The President. We plainly got the votes to pass it as it is or with very minor modifications. What most Americans don't know is that of the 100 Members of the Senate, if you have one more than 40 you can shut everything down. And you know, there's been some discussion that the Republicans may try to filibuster the stimulus program and may try to stop us from trying to create any new jobs. They have 43 Republican Senators, and they may be able to hold 41 of them. And if they do, you know, they can indefinitely postpone a vote. Well, there's some speculation about that. I would hate to see that happen, and I think it would not serve them well. The American people did not elect any of us to perpetuate the kind of partisan gridlock we've had for the last several years, and particularly to have a minority of one House do that. So, I'm hopeful that that won't occur. I do hear that.
You know there's some argument around the edges among the more pro-deficit reduction Democrats that we should make some minor changes in the jobs stimulus program, but they're not great, I don't think.
Mr. Rather. Two things strike me, not just about what you said but the way you said it. Correct me if I'm wrong, it sounds to me like you're really worried about the possibility that it will be slowed if not stopped, the stimulus part.
The President. I think in the end we will pass it because, first of all, I think the public would just be outraged at the thought that we have a chance here to create haft a million new jobs and to do things that are good that need to be done and that it would be slowed up. I'm just pointing out that if the minority in the Senate can get 40 votes plus one, they can stop anything from happening.
And that's what happened when they tried to gut the motor voter bill last week. That would have really been a big—it's a major piece of political reform, makes it easier for all kinds of people to register and vote. And they were willing to pass the motor voter bill, which allowed people to register when they license their car but not allow people, low-income people, to register when they pick up their Medicaid or Social Security benefits or something else. I've seen it. It can happen. All I'm saying is it can happen. I hope it won't, and we'll do our best to avert it.
Mr. Rather. Mr. President, let me come to what I and, I think, a lot of Americans perceive to be the gut of this. The economic indicators are looking good. Do we really need this, what you call stimulus package now? Doesn't it or does it present a real threat to inflation and increasing the deficit? Why not either reduce it or call it off since the economy seems to be moving?
The President. Because we're not producing jobs and because it doesn't present a threat to inflation, nor does it present a threat to the deficit. I agreed over the next 5 years to reduce the deficit by 4 times as much as the stimulus package over and above the deficit reduction that I've proposed, $500 billion of deficit reduction. So, we have blown away the amount of the stimulus package over the next 4 years in extra deficit reduction. So, we're not adding to the deficit.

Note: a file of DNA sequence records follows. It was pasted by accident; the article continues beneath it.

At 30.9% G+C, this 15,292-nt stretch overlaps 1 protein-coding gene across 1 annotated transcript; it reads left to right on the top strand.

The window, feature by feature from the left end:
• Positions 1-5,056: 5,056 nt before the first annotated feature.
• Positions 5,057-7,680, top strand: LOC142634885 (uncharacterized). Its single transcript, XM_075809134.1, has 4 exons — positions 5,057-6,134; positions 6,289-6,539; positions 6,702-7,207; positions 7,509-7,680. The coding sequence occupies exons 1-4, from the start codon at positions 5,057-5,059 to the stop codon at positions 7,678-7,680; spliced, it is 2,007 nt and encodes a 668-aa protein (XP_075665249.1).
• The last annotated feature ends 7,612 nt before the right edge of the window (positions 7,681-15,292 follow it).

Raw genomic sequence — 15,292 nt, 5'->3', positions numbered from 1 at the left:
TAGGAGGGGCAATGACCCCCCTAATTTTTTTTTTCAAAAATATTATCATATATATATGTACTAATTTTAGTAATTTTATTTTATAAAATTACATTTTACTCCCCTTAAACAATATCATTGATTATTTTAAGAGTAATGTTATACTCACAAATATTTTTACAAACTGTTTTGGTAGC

Secondly, the financial markets have already discounted the prospects of this being inflationary.
Third, and most important of all, unemployment in America is too high. Unemployment in all the rich countries except Japan is too high. We have to prove that we can generate jobs in America again. And there is no indication that we are doing that. Now, last month we had a lot of new jobs, but way, way over half of them were part-time jobs with no health care benefits and no security of lasting. So, we need this to create jobs. This program invests in community, invests in people and their education. I think it's very important.
Mr. Rather. Mr. President, I want to talk to you about Russia. Time for us to take a break. Stay here with us for our special edition of 48 Hours, an interview with President Clinton. We'll continue with conversation about Russia in just a moment.
[At this point, the television stations took a commercial break.]
Mr. Rather. Mr. President, just right off the top of your head, what percentage of this day have you spent dealing with the problems in Russia?
The President. Probably 30 percent today.
Mr. Rather. That's a lot.
The President. A lot.
Mr. Rather. Why? And let me ask a specific question. If I'm a trying-to-do-right American, lost my job, trying to support my wife and kids, tell me why I should pay for spending foreign aid to help the Russians?
The President. Because it's in your interest. And let me tell you why it's in your interest. For one thing, America needs good customers for its products. And Russia, a free Russia with a free economy, would prefer to do business with America over any other country. And they prefer to buy our farm products and other products, and we have to look ahead. Every year we have to be looking ahead to find more and more markets for our products because as we get drawn into the global economy, we've got to sell more to other people to keep our incomes high.